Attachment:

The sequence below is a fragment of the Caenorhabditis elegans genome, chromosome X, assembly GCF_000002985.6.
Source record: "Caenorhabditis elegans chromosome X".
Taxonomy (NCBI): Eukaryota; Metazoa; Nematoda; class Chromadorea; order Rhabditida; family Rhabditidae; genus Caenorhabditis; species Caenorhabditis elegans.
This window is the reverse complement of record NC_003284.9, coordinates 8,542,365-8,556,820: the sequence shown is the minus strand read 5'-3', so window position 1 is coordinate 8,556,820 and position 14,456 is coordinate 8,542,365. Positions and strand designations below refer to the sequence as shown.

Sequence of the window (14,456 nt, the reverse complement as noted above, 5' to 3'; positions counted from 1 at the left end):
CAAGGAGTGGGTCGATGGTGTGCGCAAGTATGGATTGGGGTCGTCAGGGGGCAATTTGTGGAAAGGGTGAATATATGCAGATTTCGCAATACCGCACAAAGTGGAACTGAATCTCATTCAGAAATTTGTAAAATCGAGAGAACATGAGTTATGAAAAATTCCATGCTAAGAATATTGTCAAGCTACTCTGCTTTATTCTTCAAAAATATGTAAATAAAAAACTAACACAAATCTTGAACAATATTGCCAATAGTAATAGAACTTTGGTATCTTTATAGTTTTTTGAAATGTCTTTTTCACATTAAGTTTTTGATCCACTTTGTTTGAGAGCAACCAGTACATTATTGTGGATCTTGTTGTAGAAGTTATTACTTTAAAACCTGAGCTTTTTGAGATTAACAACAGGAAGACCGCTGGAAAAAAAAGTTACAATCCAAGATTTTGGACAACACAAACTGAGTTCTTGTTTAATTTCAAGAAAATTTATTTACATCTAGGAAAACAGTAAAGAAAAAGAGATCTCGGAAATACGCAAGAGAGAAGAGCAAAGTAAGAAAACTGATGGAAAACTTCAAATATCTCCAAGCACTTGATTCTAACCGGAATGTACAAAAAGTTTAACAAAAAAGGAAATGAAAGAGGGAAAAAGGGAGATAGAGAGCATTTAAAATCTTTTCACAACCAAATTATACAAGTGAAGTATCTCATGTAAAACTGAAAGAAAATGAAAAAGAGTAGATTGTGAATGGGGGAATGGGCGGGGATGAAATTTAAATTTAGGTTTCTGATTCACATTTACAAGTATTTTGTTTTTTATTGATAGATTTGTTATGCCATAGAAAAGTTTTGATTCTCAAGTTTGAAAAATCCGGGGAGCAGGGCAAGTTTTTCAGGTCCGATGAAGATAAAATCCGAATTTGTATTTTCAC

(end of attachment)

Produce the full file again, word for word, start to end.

The sequence below is a fragment of the Caenorhabditis elegans genome, chromosome X, assembly GCF_000002985.6.
Source record: "Caenorhabditis elegans chromosome X".
Taxonomy (NCBI): Eukaryota; Metazoa; Nematoda; class Chromadorea; order Rhabditida; family Rhabditidae; genus Caenorhabditis; species Caenorhabditis elegans.
This window is the reverse complement of record NC_003284.9, coordinates 8,542,365-8,556,820: the sequence shown is the minus strand read 5'-3', so window position 1 is coordinate 8,556,820 and position 14,456 is coordinate 8,542,365. Positions and strand designations below refer to the sequence as shown.

Sequence of the window (14,456 nt, the reverse complement as noted above, 5' to 3'; positions counted from 1 at the left end):
CAAGGAGTGGGTCGATGGTGTGCGCAAGTATGGATTGGGGTCGTCAGGGGGCAATTTGTGGAAAGGGTGAATATATGCAGATTTCGCAATACCGCACAAAGTGGAACTGAATCTCATTCAGAAATTTGTAAAATCGAGAGAACATGAGTTATGAAAAATTCCATGCTAAGAATATTGTCAAGCTACTCTGCTTTATTCTTCAAAAATATGTAAATAAAAAACTAACACAAATCTTGAACAATATTGCCAATAGTAATAGAACTTTGGTATCTTTATAGTTTTTTGAAATGTCTTTTTCACATTAAGTTTTTGATCCACTTTGTTTGAGAGCAACCAGTACATTATTGTGGATCTTGTTGTAGAAGTTATTACTTTAAAACCTGAGCTTTTTGAGATTAACAACAGGAAGACCGCTGGAAAAAAAAGTTACAATCCAAGATTTTGGACAACACAAACTGAGTTCTTGTTTAATTTCAAGAAAATTTATTTACATCTAGGAAAACAGTAAAGAAAAAGAGATCTCGGAAATACGCAAGAGAGAAGAGCAAAGTAAGAAAACTGATGGAAAACTTCAAATATCTCCAAGCACTTGATTCTAACCGGAATGTACAAAAAGTTTAACAAAAAAGGAAATGAAAGAGGGAAAAAGGGAGATAGAGAGCATTTAAAATCTTTTCACAACCAAATTATACAAGTGAAGTATCTCATGTAAAACTGAAAGAAAATGAAAAAGAGTAGATTGTGAATGGGGGAATGGGCGGGGATGAAATTTAAATTTAGGTTTCTGATTCACATTTACAAGTATTTTGTTTTTTATTGATAGATTTGTTATGCCATAGAAAAGTTTTGATTCTCAAGTTTGAAAAATCCGGGGAGCAGGGCAAGTTTTTCAGGTCCGATGAAGATAAAATCCGAATTTGTATTTTCAC